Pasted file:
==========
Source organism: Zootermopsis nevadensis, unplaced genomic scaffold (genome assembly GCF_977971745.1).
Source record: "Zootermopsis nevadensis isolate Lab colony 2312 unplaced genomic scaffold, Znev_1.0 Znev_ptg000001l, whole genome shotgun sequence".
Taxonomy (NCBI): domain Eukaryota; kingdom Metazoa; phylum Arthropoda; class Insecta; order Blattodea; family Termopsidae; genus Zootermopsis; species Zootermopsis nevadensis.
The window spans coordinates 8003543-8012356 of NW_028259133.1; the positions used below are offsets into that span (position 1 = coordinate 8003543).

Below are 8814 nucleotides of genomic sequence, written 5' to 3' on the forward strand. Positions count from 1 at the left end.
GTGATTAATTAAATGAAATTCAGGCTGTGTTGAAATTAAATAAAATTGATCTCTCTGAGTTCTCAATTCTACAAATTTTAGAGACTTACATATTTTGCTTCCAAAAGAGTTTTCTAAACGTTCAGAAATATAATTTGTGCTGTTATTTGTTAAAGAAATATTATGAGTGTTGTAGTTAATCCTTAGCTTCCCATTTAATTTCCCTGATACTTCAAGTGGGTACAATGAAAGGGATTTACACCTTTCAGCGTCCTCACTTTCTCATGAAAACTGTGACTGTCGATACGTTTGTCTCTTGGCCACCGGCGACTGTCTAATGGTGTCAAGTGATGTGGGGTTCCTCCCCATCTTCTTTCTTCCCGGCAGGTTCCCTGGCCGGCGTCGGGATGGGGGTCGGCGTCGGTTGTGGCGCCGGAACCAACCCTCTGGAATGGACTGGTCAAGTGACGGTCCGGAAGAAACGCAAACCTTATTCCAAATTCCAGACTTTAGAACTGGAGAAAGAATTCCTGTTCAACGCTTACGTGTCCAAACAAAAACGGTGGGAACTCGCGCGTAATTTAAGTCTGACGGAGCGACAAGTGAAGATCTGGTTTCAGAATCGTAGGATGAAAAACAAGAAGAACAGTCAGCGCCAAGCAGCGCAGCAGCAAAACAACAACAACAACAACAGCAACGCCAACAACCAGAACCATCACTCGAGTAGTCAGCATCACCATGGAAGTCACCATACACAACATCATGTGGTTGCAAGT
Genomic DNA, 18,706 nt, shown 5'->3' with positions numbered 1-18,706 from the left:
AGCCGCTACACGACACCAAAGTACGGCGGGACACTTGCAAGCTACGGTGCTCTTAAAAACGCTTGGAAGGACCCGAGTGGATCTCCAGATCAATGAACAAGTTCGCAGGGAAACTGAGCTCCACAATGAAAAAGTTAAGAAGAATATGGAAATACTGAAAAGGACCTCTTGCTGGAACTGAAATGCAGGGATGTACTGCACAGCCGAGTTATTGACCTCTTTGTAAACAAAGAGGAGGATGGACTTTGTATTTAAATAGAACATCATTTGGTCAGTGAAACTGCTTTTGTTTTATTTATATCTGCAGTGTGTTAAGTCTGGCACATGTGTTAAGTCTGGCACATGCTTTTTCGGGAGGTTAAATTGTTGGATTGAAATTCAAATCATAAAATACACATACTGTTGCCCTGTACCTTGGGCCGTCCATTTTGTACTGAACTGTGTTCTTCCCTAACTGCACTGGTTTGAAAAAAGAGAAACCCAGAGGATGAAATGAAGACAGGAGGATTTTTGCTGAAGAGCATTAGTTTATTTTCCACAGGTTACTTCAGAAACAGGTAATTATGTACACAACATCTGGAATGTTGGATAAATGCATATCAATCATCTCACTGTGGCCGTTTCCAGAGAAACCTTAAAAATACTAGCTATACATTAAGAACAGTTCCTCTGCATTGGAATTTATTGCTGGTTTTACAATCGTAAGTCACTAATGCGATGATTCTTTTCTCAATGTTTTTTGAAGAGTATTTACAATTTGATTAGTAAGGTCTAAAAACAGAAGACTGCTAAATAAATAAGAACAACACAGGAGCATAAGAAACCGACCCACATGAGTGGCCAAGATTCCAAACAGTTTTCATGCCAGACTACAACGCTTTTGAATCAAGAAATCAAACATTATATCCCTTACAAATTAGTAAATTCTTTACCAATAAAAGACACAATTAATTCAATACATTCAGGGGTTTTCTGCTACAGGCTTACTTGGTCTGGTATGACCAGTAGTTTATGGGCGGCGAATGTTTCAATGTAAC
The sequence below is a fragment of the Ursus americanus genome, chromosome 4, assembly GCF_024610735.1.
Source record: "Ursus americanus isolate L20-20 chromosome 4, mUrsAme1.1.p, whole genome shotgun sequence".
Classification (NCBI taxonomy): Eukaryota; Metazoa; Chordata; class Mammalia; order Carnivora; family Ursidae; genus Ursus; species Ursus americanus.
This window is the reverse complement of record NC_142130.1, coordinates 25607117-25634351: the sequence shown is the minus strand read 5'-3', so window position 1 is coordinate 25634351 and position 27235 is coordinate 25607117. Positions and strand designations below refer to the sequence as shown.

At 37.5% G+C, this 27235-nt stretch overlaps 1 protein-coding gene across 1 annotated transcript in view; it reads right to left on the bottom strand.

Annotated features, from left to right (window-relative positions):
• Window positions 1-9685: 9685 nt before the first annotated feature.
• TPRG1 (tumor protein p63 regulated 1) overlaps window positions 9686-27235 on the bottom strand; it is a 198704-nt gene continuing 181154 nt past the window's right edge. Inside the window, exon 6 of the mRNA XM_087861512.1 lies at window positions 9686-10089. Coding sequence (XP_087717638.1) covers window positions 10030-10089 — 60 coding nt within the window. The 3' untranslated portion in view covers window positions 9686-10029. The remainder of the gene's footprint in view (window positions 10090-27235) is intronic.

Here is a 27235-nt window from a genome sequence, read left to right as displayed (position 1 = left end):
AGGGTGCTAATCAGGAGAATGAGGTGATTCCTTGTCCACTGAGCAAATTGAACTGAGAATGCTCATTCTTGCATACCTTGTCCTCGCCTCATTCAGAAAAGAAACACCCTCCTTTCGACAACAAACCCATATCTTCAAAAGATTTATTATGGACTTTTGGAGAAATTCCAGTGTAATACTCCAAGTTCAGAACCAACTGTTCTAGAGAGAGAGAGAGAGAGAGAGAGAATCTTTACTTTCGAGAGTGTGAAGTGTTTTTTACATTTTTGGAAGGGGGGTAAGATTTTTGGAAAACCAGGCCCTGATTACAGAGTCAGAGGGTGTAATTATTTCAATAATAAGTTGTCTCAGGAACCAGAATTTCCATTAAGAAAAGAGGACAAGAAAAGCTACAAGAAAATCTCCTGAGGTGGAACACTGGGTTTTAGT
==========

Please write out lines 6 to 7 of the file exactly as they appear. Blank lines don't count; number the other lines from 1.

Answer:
GTGATTAATTAAATGAAATTCAGGCTGTGTTGAAATTAAATAAAATTGATCTCTCTGAGTTCTCAATTCTACAAATTTTAGAGACTTACATATTTTGCTTCCAAAAGAGTTTTCTAAACGTTCAGAAATATAATTTGTGCTGTTATTTGTTAAAGAAATATTATGAGTGTTGTAGTTAATCCTTAGCTTCCCATTTAATTTCCCTGATACTTCAAGTGGGTACAATGAAAGGGATTTACACCTTTCAGCGTCCTCACTTTCTCATGAAAACTGTGACTGTCGATACGTTTGTCTCTTGGCCACCGGCGACTGTCTAATGGTGTCAAGTGATGTGGGGTTCCTCCCCATCTTCTTTCTTCCCGGCAGGTTCCCTGGCCGGCGTCGGGATGGGGGTCGGCGTCGGTTGTGGCGCCGGAACCAACCCTCTGGAATGGACTGGTCAAGTGACGGTCCGGAAGAAACGCAAACCTTATTCCAAATTCCAGACTTTAGAACTGGAGAAAGAATTCCTGTTCAACGCTTACGTGTCCAAACAAAAACGGTGGGAACTCGCGCGTAATTTAAGTCTGACGGAGCGACAAGTGAAGATCTGGTTTCAGAATCGTAGGATGAAAAACAAGAAGAACAGTCAGCGCCAAGCAGCGCAGCAGCAAAACAACAACAACAACAACAGCAACGCCAACAACCAGAACCATCACTCGAGTAGTCAGCATCACCATGGAAGTCACCATACACAACATCATGTGGTTGCAAGT
Genomic DNA, 18,706 nt, shown 5'->3' with positions numbered 1-18,706 from the left: